Archive for February, 2010

Valerie Hodgkins

Valerie Hodgkins sat cross legged in her sandbox in the backyard. An overcast sky darkened her tired, emotionless face. She stared straight ahead as wisps of her curly, brown hair were blown across her face by the breeze.

Her mother had laid out that morning a yellow jumper with sunflower buttons, rainbow socks, and ruby glass slippers for Valerie to wear that day. She and her mother had watched The Wizard of Oz a week before, while their father sat in the Other Room, the room with the stain on the carpet, looking out the window, waiting for the neighbor next door to do something stupid.

“Why the ruby glass slippers?” Valerie thought when she woke up that morning to find her mother’s wardrobe surprise. Her mother must have misread Valerie’s interest in the movie. Either that, or her mother is a nosy, forceful Glinda, making things happy when they shouldn’t be. Next time Valerie and her mother watch a movie, Valerie will make sure to laugh, jump up and down, and point at the things she wants; and when something she doesn’t want comes on, she’ll make sure to slap her mother.

Valerie stared at the ruby footwear. The bright morning sun hit the shoes, sending reflections on the walls. Valerie kept staring, unblinking. She was nauseous.

Now Valerie sat in the sandbox. She was wearing a rainbow sock on her left foot, and a diaper. Sand-dirt was smudged all over her body.

Sand. The feeling of sand. Sand sifting between her small, pudgy hands as she clenched it over and over again. She was anxiously waiting. She wanted it to rain soon. “There are clouds. It rains when there are clouds. Where’s the rain?” she questioned as sand emptied from her hand.

At Valerie’s feet lay a small town she spent building that entire morning. This town was full of Mommies, Daddies, Stupid Neighbors, and Ruby Slippers. This town was built at the bottom of the sand mountain, also built by Valerie. It was a most unfortunate place to live, the bottom of the mountain. It was dangerous because when the rains came, the town went.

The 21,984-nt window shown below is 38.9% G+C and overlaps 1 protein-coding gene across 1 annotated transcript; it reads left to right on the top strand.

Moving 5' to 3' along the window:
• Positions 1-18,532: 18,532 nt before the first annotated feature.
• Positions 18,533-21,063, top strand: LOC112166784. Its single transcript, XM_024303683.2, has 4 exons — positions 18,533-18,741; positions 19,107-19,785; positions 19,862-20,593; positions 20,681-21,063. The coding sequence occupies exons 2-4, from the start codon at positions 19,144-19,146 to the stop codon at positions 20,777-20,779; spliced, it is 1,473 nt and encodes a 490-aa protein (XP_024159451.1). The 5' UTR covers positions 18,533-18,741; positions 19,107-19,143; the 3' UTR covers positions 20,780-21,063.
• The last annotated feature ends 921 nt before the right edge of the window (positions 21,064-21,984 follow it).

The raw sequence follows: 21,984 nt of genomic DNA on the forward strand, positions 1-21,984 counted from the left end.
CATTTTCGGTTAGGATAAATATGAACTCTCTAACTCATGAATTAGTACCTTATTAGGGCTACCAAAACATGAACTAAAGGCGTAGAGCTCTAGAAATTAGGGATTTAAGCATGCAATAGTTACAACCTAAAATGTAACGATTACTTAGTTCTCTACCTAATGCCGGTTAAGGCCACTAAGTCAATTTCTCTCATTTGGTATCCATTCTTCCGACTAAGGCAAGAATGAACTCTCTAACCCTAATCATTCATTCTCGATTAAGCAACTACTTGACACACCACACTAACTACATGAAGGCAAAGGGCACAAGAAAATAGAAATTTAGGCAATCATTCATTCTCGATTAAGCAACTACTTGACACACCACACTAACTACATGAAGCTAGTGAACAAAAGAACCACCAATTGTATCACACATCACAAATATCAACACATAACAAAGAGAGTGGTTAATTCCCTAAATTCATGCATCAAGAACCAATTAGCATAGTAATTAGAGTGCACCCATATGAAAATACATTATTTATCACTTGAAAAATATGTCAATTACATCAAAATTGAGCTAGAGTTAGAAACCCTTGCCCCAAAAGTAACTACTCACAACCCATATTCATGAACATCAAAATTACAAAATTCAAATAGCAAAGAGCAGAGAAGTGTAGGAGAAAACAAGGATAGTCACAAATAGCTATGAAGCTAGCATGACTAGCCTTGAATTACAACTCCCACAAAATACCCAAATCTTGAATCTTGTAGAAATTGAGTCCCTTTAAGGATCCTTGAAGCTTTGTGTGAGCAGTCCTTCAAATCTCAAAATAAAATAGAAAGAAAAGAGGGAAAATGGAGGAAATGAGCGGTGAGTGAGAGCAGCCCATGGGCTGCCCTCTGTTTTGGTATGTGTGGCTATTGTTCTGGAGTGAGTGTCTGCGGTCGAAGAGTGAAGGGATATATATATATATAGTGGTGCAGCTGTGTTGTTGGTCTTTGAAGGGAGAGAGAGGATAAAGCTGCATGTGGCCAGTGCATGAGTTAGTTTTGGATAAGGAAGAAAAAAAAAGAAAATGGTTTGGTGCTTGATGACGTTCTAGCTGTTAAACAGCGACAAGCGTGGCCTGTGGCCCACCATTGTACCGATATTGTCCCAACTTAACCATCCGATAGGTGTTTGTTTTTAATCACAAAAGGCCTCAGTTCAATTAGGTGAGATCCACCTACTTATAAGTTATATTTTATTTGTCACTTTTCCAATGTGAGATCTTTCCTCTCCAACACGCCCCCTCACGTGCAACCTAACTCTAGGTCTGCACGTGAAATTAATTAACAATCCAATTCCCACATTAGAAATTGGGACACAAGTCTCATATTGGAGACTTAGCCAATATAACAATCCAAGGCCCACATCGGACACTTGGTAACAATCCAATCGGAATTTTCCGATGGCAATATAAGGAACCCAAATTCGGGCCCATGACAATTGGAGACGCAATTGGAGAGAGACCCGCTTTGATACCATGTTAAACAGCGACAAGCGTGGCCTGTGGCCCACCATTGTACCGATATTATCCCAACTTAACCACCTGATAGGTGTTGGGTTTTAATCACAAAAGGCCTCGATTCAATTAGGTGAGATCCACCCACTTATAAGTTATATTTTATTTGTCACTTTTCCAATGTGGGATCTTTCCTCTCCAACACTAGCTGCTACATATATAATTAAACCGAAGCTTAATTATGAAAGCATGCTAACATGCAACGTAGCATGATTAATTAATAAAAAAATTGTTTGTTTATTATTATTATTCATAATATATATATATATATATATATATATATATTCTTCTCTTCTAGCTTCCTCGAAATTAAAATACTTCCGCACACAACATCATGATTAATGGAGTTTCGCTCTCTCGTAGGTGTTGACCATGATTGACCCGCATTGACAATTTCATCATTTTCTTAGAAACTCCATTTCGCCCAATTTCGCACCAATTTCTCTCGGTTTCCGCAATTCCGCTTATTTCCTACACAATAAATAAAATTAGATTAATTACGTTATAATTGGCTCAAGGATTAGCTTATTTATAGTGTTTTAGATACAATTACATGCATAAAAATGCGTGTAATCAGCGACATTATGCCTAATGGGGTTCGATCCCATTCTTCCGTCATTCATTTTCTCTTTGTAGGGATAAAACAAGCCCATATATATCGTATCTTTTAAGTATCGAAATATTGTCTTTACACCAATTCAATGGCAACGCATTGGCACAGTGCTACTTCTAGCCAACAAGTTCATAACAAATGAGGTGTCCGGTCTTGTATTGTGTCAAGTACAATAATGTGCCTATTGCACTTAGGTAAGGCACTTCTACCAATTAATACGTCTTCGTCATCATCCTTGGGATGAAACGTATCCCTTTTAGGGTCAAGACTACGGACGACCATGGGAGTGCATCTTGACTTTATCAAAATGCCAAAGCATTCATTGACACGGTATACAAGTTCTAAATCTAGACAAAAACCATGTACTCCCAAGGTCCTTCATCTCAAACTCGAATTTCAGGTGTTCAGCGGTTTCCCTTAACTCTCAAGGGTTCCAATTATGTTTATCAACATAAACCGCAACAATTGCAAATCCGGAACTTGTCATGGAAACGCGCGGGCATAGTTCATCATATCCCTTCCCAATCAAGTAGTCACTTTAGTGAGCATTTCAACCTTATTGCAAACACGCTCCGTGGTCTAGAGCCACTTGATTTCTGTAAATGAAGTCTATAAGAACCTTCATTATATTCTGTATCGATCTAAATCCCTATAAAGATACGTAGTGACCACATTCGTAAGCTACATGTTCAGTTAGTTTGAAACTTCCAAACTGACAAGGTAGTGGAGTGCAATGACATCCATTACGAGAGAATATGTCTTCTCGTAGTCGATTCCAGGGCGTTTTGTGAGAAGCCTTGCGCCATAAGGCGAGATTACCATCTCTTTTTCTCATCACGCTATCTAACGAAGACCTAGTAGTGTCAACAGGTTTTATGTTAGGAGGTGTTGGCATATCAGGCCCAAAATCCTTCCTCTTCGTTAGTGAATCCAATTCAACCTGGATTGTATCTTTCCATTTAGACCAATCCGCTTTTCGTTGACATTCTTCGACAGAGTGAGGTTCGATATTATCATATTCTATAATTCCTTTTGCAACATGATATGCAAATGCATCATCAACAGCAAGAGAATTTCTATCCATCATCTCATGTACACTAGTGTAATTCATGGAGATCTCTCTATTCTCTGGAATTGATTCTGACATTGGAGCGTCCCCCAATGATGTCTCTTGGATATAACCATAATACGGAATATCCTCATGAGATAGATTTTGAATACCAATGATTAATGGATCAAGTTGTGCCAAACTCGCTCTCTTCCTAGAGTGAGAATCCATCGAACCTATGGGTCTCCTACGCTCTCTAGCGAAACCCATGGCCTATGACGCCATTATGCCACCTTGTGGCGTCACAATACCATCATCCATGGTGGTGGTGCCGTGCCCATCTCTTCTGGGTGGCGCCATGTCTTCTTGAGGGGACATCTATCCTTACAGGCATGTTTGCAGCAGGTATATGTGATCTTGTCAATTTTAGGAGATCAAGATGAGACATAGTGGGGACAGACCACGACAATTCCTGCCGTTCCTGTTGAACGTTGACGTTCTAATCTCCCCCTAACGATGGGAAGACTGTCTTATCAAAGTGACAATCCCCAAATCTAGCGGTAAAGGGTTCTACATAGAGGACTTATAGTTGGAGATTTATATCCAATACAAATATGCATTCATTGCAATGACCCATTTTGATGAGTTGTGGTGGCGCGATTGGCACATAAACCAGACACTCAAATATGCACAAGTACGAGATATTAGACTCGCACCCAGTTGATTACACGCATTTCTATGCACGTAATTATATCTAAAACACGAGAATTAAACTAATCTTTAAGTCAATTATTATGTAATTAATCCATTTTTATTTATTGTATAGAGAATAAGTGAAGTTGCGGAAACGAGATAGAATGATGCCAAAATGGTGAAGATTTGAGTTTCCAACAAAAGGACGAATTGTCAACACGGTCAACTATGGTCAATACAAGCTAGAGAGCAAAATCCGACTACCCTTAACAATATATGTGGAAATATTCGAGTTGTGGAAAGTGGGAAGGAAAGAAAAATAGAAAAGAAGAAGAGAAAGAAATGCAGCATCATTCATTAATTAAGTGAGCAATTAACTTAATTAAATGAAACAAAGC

“They’re so stupid,” Valerie smiled. “Why would you live here? You’re so stupid.”

The only ingredient left was water. She stared at the garden hose. It was tempting, but no, she would wait for nature to wash misery on her creation. “Funny,” she thought. “I created this town only to be destroyed.” She paused. “Who created me?”

Valerie was facing her house. She could see Mommy in the kitchen window, cleaning dishes. It looked like she was singing. “Of course,” Valerie thought.
In the Other Room’s window, she could see the curtains slightly parted. It was Daddy, but he wasn’t looking at her.

Suddenly, Valerie snapped her head to the right.

A crack of thunder.

Terrence Howard.

The wind picked up. Valerie’s little brown locks blew wildly.

Terrence Howard was staring through the picket fence, weeds collecting around it. Valerie could feel her head grow hot with anger. Her lips closed tighter. She just remembered there were Terrence Howards in her sand town.

They stared at each other; he through the pickets, she from her sandbox. Neither one of them made a sound or movement, just blank stares.